Bringing fresh insights to the contemporary globalization debate, this text reveals the social and political contests that give ‘global’ its meaning, by examining the contested nature of globalization as it is expressed in the restructuring of work. The book rejects conventional explanations of globalization as a process that automatically leads to transformations in working lives, or as a project that is strategically designed to bring about lean and flexible forms of production, and advances an understanding of the social practices that constitute global change. Through case studies that span from the labour flexibility debates in Britain and Germany to the strategies and tactics of corporations and workers, it examines how globalization is interpreted and experienced in everyday life and argues that contestation has become a central feature of the practices that enable or confound global restructuring.
contradictions of the human world – geology, biology, personal history, myth, politics – into ‘a state of consciousness even fleetingly worthy of its ground’. He proposes that such a synthesis would not be just a work of art, but a step beyond: ‘it
would be like a reading of that work’. ‘Impossible,’ he says. And yet it is precisely
this aesthetic and ecological experiment that drives both volumes of Stones of Aran
(Pilgrimage and Labyrinth).5
Thus Robinson’s masterpiece of ecological prose, the Stones of Aran diptych,
suggests failure at
it on nature, weather and geographical latitude. Again, you would have a fabulous personal life working with nice, selfless and politically correct people in international development, all of them concerned about and dedicated to the poor, so much so that they are paid many times more for holding a passport from the West and working in the lands of the rest ( Hall, 1996 ).
The two comforts described above – armchair theorising and non-reflexive developmental action – are understandable responses to the challenges posed by the dominant discourse about development
A Capability Approach based analysis from the UK and Ireland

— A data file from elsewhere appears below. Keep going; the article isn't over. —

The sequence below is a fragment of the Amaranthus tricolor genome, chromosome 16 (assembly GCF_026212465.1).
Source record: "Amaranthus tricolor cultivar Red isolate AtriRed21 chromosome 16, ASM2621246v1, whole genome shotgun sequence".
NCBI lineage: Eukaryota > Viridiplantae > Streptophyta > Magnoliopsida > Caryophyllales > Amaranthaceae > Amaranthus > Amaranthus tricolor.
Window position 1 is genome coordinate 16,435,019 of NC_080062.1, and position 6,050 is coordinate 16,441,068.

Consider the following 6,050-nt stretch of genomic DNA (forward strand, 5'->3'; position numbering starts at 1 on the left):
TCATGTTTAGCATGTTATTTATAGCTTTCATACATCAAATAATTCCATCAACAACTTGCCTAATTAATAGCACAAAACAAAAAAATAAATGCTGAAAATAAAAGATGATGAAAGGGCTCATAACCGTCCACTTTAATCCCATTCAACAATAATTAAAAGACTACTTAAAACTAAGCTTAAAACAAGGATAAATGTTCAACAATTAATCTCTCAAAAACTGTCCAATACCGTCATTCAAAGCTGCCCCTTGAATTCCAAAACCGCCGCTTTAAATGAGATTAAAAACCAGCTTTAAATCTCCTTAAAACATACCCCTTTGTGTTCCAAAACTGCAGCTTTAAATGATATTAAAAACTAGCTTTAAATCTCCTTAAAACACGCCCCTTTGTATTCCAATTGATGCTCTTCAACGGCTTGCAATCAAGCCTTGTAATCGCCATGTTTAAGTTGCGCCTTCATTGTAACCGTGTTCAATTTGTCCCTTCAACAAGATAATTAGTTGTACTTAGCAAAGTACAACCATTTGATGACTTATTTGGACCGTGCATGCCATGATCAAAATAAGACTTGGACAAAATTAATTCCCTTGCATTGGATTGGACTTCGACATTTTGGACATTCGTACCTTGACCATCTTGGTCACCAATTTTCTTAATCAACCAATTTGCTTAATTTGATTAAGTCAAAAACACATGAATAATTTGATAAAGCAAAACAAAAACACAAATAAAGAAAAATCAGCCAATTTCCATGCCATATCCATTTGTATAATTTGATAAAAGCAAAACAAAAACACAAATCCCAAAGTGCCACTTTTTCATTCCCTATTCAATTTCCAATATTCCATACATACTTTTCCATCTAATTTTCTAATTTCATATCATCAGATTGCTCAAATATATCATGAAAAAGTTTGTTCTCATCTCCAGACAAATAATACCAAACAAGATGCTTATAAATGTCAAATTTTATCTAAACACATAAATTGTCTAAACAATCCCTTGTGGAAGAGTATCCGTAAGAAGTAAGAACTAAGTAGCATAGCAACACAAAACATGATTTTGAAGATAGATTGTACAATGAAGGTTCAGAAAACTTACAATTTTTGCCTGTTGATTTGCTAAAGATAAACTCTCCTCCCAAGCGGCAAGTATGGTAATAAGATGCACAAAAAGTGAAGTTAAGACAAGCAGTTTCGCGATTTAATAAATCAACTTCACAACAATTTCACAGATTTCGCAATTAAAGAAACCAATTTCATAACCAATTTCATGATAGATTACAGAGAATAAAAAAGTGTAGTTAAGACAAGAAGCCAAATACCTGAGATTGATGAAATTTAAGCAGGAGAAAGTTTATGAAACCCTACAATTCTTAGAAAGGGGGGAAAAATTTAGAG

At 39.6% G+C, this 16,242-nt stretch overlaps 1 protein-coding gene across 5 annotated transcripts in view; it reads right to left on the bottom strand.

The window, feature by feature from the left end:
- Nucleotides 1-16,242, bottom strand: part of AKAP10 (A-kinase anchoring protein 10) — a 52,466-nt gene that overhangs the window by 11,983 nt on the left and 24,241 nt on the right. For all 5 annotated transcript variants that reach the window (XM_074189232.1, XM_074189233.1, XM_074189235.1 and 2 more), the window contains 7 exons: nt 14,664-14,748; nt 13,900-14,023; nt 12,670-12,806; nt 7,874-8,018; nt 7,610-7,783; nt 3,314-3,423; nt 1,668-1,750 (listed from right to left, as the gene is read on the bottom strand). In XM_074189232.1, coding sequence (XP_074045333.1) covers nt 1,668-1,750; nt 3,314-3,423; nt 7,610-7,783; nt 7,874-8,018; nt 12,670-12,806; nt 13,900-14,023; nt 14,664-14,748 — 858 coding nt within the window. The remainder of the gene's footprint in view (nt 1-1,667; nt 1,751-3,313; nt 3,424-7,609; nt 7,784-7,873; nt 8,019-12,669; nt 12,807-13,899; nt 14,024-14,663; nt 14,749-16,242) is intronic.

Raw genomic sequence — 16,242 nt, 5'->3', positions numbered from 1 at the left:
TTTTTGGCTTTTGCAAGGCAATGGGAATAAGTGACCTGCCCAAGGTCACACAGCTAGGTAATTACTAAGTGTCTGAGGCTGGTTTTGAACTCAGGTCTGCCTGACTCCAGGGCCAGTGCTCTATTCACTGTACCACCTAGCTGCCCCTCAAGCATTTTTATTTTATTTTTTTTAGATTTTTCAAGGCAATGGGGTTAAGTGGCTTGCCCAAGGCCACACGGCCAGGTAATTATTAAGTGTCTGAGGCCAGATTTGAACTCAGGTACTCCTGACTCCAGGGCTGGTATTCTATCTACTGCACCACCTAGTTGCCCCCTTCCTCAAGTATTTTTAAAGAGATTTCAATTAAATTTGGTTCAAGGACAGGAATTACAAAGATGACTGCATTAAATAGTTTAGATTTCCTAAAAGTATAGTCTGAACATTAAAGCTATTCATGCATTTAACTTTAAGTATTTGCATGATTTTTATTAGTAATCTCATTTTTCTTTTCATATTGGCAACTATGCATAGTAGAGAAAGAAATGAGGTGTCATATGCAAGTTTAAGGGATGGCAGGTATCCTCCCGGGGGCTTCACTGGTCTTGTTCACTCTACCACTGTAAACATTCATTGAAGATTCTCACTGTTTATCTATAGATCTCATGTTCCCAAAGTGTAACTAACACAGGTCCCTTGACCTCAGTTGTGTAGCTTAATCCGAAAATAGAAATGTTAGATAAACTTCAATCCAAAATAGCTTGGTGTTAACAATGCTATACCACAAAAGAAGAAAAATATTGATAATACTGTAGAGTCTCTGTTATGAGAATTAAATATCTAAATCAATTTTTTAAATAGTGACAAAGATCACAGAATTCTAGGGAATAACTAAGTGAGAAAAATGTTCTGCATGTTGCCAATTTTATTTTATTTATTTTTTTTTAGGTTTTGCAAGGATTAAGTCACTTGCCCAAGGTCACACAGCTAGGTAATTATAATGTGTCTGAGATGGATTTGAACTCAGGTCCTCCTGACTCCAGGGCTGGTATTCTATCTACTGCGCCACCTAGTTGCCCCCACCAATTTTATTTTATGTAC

limit opportunities for individual and collective freedoms in urban areas (Harvey,
1990). As wellbeing goals may be individually, socially and politically influenced,
so too are the values and reasoning behind why individuals become involved in
urban gardening activities. Such urban activity may enhance both the sustainable
and just use of urban resources.
In examining the opportunities and freedoms valued in engaging with urban
gardening activity, one must look to the varying conceptions of freedom. Harvey
(2005) writes of a lack of serious debate as to which
Unfolding Irish landscapes offers a comprehensive and sustained study of the work of cartographer, landscape writer and visual artist Tim Robinson. The visual texts and multi-genre essays included in this book, from leading international scholars in Irish Studies, geography, ecology, environmental humanities, literature and visual culture, explore Robinson’s writing, map-making and art. Robinson’s work continues to garner significant attention not only in Ireland, but also in the United Kingdom, Europe and North America, particularly with the recent celebration of the twenty-fifth anniversary of his monumental Stones of Aran: pilgrimage. Robert Macfarlane has described Robinson’s work in Ireland as ‘one of the most sustained, intensive and imaginative studies of a landscape that has ever been carried out’. It is difficult to separate Robinson the figure from his work and the places he surveys in Ireland – they are intertextual and interconnected. This volume explores some of these characteristics for both general and expert readers alike. As individual studies, the essays in this collection demonstrate disciplinary expertise. As parts of a cohesive project, they form a collective overview of the imaginative sensibility and artistic dexterity of Robinson’s cultural and geographical achievements in Ireland. By navigating Robinson’s method of ambulation through his prose and visual creations, this book examines topics ranging from the politics of cartography and map-making as visual art forms to the cultural and environmental dimensions of writing about landscapes.